Everyday maintenance personnel have the unenviable task of not only cleaning and repairing the damage caused by unruly patrons, but also making paying customers in all types of facilities—from restaurants and hotels to office complexes and arenas—feel safe and comfortable in their restrooms and locker rooms.
Depending on the volume of patrons—for example, nearly 3.5 million fans attended Yankee Stadium last year—these individuals are normally responsible for far more than the usual cleaning of dirt and grime.
There is now an intense effort to protect users from the potential harm of germs and bacteria that can cause serious illness and tarnish the credibility of even the most luxurious sites. Surveys have recently found that E. coli and streptococcus can be found in virtually any public bathroom. This is because skin bacteria can survive for long periods on dormant surfaces, with floors and other materials offering especially ideal locations for the spread of germs and disease.
There is also the pressure of alleviating the fears associated with the use of restrooms and other public sites outside the home. Earlier this year, a story on Livestrong.com reported, “Some four million people in the UK and at least 7 percent of the population of Canada and the United States” are afflicted with “toilet phobia,” and among other things, the “fear of contamination from using dirty toilets.”
As a result, many facilities worldwide have committed their efforts to achieving the utmost sanitary conditions with bath and locker room materials that stand up to destruction, offer a higher resistance to hygienic behaviors, and can be easy to clean. This includes the use of high-density polyethylene (HDPE) materials for stall partitions, showers, vanities, and lockers. In addition to providing the design aesthetics necessary for today’s high-end locations, they have also proven to be resistant to the rust, dents, and scratches that commonly occur with traditional metal partitions.
Unveiled in April 2011, TD Ameritrade Park in Omaha, NE, which is home to the Creighton University Blue Jays and the NCAA College World Series baseball tournament, embraced the concept when the stadium’s architects redesigned more than 300 restrooms with HDPE bathroom partitions.
“These are very functional, high-traffic restrooms, and the HDPE material is durable, won’t dent, and resists bacteria and graffiti,” said Doris Witte, an interior designer with HDR, Inc., who is familiar with bacterial issues, since the company deals primarily with health care designs. “You can steam clean the stalls without worry of rust, and bacteria cannot live on the HDPE surface for very long.”
HDPE solid plastic is a naturally germ-resistant material and can be easily cleaned, since its paint-free surface will not be harmed by cleaning chemicals. Independent testing of HDPE materials in gym lockers, performed by SiTU Biosciences, LLC, and using International Organization for Standardization (ISO) 22196, which specifies a method of evaluating the antibacterial activity of antibacterial-treated plastics and other nonporous surfaces, showed that after 24 hours, 98.4 percent of the methicillin-resistant Staphylococcus aureus (MRSA) bacteria died off the surface of HDPE plastic without the use of any cleaning solutions.
The sanitary value of HDPE materials can be seen at the Little Company of Mary Hospital in Evergreen Park, IL, near Chicago, which completed a US$180 million campus transformation project in late summer of 2014. This included the construction of the new 290,000-square-foot West Pavilion patient tower, which combines state-of-the-art medical care with an aesthetic, spiritual environment committed to healing and peace of mind. The clinical area and nurse’s lounge located adjacent to the West Pavilion’s maternity ward went through a meticulous specification of materials and supplies that would not only increase staff efficiencies, but also ensure personal comfort. This included the selection of 500 HDPE lockers to replace the previous metal lockers, which were noisy and subject to dents, rust, and other maintenance concerns.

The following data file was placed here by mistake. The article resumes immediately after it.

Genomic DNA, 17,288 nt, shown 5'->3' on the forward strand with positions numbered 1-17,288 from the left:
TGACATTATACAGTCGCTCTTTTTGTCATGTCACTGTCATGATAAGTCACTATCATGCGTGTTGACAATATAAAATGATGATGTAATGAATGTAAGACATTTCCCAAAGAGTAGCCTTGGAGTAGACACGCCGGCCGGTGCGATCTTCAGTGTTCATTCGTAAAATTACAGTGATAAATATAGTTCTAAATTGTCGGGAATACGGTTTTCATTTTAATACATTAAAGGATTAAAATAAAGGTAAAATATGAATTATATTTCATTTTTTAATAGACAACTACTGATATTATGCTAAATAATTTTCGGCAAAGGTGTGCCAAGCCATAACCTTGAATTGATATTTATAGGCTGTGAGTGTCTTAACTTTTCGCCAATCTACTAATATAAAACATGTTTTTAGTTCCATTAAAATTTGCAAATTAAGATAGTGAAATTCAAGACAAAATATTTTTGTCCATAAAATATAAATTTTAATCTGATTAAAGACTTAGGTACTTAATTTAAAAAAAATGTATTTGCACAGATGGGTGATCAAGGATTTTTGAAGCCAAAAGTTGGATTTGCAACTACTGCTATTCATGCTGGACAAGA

Mary Grimm, RN, nurse manager for maternal child services at Little Company of Mary Hospital, says the new lockers are more hygienic than metal. “Whereas crevices and rust can harbor bacteria and viruses, the HDPE lockers help prevent the spread of illnesses by being so easy to clean and wipe down.”
Whether it is a hospital or school environment, the transference of bacteria has prompted many facilities to take action. New strains of MRSA, drug-resistant bacteria, are emerging nationwide, causing hundreds of thousands of infections annually, according to federal data, reports, and academic studies.
MRSA typically causes skin infections, from small pimples to painful boils that usually can be treated effectively by doctors. In some cases, the infections advance, destroying tissue and causing serious illness requiring hospitalization. Federal data suggest that nearly 23,000 people die each year from MRSA infections. The U.S. Centers for Disease Control and Prevention (CDC) urges MRSA education, and routine cleaning and disinfecting is recommended for lockers.
Unfortunately, the dedication to public cleanliness cannot be underestimated during a time when the concerns for the next outbreak or contamination scare are so extreme. However, tried-and-true methods do exist, not only to protect the public’s welfare, but also to make the processes simpler and easier for everyone involved.
HDPE lockers and restroom partitions have the potential to do both for any new public building or renovation project, including school and university hallways and gyms, recreation centers, athletic facilities and stadiums, and hospitals. The benefits, ranging from the reduction of maintenance costs to improved sanitation, can be compelling in an age when public health threats are becoming more common.